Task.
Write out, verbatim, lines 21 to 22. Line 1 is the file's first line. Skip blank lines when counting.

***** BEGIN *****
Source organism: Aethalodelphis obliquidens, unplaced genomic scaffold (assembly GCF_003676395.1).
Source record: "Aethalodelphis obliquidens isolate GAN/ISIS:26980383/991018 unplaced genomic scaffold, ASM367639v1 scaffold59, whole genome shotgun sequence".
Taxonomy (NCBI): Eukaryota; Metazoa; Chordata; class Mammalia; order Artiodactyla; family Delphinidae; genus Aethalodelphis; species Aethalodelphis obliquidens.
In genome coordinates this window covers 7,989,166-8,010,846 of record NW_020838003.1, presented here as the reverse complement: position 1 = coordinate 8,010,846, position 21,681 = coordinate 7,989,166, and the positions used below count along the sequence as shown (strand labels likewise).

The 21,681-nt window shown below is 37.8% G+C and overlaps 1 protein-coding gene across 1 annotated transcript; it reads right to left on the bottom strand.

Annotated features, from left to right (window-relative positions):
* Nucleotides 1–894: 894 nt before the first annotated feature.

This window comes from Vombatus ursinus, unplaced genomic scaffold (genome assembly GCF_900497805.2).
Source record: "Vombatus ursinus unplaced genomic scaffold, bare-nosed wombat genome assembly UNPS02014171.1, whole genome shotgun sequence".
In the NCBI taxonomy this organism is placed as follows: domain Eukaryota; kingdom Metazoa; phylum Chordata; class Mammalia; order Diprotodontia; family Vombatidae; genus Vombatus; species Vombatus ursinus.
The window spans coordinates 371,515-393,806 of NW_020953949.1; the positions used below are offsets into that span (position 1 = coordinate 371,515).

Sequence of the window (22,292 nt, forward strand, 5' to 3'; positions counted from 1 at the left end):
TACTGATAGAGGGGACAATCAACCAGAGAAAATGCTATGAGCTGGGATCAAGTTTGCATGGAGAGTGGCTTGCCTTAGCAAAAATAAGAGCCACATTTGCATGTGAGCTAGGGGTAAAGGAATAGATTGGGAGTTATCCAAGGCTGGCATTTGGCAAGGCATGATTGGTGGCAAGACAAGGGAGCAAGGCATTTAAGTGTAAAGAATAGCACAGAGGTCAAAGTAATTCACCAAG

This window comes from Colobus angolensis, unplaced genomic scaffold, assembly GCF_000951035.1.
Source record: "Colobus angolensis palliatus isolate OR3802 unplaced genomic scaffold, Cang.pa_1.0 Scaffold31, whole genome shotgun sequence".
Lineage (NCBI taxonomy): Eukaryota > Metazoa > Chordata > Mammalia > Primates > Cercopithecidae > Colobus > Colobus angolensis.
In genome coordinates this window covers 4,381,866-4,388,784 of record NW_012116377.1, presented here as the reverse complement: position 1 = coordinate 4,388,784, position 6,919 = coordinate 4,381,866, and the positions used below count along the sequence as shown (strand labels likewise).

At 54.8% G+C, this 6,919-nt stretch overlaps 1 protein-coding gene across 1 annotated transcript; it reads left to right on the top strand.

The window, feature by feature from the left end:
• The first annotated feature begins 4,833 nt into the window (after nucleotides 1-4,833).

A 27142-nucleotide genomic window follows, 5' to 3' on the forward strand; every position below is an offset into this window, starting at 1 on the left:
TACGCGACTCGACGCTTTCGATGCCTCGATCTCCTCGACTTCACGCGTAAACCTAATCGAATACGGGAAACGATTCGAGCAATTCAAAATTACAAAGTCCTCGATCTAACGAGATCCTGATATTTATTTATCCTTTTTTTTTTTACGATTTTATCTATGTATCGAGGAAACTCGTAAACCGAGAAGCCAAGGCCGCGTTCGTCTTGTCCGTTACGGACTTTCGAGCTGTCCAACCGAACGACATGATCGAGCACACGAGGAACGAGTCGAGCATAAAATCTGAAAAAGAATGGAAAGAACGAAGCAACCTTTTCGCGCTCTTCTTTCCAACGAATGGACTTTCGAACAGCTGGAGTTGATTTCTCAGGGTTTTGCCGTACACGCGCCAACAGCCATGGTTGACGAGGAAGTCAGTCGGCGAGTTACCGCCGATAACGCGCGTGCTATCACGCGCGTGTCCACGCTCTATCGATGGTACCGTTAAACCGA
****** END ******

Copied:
A 27142-nucleotide genomic window follows, 5' to 3' on the forward strand; every position below is an offset into this window, starting at 1 on the left:
TACGCGACTCGACGCTTTCGATGCCTCGATCTCCTCGACTTCACGCGTAAACCTAATCGAATACGGGAAACGATTCGAGCAATTCAAAATTACAAAGTCCTCGATCTAACGAGATCCTGATATTTATTTATCCTTTTTTTTTTTACGATTTTATCTATGTATCGAGGAAACTCGTAAACCGAGAAGCCAAGGCCGCGTTCGTCTTGTCCGTTACGGACTTTCGAGCTGTCCAACCGAACGACATGATCGAGCACACGAGGAACGAGTCGAGCATAAAATCTGAAAAAGAATGGAAAGAACGAAGCAACCTTTTCGCGCTCTTCTTTCCAACGAATGGACTTTCGAACAGCTGGAGTTGATTTCTCAGGGTTTTGCCGTACACGCGCCAACAGCCATGGTTGACGAGGAAGTCAGTCGGCGAGTTACCGCCGATAACGCGCGTGCTATCACGCGCGTGTCCACGCTCTATCGATGGTACCGTTAAACCGA